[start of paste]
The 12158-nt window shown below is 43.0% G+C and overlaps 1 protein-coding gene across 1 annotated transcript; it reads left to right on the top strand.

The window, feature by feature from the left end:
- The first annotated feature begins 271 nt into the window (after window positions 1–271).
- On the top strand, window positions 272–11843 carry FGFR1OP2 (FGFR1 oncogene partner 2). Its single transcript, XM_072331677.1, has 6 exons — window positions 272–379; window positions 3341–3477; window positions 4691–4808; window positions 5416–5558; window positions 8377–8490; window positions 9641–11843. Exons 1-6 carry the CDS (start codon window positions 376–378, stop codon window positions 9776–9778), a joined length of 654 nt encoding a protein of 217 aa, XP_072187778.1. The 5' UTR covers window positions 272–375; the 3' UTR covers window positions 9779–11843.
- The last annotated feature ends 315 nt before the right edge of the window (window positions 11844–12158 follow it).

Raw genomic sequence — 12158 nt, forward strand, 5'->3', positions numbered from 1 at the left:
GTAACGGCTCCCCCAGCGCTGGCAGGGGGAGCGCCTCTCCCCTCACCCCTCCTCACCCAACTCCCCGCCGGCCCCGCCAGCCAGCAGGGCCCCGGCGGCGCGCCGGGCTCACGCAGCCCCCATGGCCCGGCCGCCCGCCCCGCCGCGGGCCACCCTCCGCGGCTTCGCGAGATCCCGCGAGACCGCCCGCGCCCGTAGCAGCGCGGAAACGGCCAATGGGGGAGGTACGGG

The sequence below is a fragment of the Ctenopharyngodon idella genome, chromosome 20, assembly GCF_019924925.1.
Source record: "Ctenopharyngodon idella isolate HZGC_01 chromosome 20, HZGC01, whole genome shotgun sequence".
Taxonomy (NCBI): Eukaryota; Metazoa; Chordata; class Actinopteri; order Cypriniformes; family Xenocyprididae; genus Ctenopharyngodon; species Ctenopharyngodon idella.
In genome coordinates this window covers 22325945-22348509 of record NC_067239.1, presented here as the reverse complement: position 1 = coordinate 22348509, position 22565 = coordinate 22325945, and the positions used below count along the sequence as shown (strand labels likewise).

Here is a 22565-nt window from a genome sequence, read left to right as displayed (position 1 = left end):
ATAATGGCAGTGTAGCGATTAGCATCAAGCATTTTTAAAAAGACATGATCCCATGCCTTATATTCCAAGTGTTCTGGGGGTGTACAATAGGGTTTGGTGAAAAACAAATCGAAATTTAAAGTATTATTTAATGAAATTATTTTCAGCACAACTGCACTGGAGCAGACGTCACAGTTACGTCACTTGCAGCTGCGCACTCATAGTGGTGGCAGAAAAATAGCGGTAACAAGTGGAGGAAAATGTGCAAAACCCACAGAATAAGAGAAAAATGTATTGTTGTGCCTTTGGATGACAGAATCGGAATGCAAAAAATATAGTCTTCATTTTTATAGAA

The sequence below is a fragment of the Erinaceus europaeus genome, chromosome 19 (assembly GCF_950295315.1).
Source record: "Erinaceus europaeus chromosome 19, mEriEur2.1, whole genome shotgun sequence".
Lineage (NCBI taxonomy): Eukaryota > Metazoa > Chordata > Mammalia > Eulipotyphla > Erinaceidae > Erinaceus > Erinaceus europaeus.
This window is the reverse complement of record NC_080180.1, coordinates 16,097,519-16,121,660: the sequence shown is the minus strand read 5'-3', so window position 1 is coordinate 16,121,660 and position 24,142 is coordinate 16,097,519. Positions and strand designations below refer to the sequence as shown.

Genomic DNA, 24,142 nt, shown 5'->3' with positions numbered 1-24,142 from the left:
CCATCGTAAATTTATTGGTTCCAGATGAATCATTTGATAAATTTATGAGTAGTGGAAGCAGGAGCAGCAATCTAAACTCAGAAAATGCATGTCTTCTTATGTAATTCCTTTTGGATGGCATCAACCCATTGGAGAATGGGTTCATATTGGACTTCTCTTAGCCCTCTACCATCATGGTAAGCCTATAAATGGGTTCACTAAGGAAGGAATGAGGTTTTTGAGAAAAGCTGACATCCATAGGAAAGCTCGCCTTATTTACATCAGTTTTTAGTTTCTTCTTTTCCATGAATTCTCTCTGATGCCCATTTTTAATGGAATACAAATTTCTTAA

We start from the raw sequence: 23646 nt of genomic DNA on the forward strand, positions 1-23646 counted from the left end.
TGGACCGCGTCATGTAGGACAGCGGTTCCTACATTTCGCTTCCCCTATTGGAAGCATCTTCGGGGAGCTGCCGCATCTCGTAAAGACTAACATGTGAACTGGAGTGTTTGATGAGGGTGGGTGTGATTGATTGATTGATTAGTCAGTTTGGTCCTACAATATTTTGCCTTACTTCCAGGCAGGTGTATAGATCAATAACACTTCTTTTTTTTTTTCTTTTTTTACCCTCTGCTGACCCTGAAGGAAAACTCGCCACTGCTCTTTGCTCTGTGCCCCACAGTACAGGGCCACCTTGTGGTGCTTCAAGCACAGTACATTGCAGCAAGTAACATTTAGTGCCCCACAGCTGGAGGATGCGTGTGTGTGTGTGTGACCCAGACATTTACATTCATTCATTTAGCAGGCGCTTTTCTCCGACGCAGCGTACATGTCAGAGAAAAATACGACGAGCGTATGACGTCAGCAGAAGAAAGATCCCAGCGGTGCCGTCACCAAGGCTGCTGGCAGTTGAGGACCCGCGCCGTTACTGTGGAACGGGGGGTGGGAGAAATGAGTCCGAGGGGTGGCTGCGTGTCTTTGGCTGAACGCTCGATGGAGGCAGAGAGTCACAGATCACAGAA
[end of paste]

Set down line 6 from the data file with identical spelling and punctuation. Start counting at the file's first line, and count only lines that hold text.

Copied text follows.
Raw genomic sequence — 12158 nt, forward strand, 5'->3', positions numbered from 1 at the left: